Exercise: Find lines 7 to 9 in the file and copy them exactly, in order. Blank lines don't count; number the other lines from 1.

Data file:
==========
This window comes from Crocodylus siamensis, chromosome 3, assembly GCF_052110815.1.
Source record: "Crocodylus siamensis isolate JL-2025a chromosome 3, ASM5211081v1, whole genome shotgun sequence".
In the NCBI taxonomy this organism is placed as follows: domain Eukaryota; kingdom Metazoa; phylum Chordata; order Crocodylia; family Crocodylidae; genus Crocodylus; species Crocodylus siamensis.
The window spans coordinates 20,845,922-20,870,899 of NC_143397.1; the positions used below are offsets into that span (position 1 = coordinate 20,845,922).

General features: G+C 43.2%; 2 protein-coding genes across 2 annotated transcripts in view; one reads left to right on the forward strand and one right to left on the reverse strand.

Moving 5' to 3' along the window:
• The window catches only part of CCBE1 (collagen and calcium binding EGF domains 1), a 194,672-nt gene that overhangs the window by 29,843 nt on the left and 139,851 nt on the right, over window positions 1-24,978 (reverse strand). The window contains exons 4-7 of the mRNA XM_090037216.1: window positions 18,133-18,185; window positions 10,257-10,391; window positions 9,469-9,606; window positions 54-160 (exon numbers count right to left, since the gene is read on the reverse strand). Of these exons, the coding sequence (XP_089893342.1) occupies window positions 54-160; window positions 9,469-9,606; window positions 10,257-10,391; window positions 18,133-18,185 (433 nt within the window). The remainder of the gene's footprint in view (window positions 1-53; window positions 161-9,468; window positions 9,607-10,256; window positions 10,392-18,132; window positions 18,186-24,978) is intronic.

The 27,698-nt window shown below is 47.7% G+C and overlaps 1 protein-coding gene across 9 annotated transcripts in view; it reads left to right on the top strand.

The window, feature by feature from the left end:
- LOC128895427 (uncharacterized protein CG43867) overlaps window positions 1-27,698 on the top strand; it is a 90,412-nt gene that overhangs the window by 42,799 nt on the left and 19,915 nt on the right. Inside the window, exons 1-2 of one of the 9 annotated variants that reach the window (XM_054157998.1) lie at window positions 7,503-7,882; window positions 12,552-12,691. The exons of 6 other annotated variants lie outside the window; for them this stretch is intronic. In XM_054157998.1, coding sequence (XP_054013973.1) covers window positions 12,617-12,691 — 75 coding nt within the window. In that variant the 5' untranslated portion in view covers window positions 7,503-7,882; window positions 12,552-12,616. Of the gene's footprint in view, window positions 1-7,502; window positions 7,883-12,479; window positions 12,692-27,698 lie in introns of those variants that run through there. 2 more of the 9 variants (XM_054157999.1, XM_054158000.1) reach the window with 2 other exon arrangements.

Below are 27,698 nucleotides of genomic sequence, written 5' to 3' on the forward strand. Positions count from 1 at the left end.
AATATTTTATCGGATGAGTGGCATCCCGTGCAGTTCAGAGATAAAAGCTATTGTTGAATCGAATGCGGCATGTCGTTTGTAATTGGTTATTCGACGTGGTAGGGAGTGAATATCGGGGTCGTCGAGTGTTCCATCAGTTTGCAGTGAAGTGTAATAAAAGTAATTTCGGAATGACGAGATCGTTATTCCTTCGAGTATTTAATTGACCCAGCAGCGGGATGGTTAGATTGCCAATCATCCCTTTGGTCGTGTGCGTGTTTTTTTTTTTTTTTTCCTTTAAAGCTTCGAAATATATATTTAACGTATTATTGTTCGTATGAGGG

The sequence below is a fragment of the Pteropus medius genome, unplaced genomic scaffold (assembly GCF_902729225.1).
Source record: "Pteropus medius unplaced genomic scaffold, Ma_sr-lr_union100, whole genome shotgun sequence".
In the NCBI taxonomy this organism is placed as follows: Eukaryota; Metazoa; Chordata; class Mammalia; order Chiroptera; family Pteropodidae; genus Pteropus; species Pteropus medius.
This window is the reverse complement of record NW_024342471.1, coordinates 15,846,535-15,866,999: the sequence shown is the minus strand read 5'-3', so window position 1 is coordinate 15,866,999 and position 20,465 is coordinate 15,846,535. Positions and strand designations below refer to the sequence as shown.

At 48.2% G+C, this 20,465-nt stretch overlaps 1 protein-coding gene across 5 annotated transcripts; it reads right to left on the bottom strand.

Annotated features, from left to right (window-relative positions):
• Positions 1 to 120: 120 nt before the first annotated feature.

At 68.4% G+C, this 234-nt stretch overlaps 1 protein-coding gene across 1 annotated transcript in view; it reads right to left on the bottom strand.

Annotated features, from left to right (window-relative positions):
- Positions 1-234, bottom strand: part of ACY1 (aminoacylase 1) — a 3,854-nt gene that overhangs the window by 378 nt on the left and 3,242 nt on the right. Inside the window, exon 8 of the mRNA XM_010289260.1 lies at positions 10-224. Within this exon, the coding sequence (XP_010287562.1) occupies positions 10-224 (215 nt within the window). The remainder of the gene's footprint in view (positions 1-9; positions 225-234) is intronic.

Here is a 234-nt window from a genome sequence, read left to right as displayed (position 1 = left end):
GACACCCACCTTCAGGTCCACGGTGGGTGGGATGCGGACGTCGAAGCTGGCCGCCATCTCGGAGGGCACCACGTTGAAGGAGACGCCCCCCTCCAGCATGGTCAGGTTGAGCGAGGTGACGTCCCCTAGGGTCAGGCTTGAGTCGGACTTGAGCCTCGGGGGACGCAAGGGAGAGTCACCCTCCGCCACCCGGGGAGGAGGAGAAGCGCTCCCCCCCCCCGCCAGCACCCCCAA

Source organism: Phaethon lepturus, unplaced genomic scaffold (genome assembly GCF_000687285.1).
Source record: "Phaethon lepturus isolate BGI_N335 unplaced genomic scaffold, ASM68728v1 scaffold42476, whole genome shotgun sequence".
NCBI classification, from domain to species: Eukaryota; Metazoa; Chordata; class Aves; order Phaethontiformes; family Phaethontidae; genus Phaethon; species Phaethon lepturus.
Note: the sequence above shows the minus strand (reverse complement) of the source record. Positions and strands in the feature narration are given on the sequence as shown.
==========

• The window catches only part of CCBE1 (collagen and calcium binding EGF domains 1), a 194,672-nt gene that overhangs the window by 29,843 nt on the left and 139,851 nt on the right, over window positions 1-24,978 (reverse strand). The window contains exons 4-7 of the mRNA XM_090037216.1: window positions 18,133-18,185; window positions 10,257-10,391; window positions 9,469-9,606; window positions 54-160 (exon numbers count right to left, since the gene is read on the reverse strand). Of these exons, the coding sequence (XP_089893342.1) occupies window positions 54-160; window positions 9,469-9,606; window positions 10,257-10,391; window positions 18,133-18,185 (433 nt within the window). The remainder of the gene's footprint in view (window positions 1-53; window positions 161-9,468; window positions 9,607-10,256; window positions 10,392-18,132; window positions 18,186-24,978) is intronic.

The 27,698-nt window shown below is 47.7% G+C and overlaps 1 protein-coding gene across 9 annotated transcripts in view; it reads left to right on the top strand.

The window, feature by feature from the left end: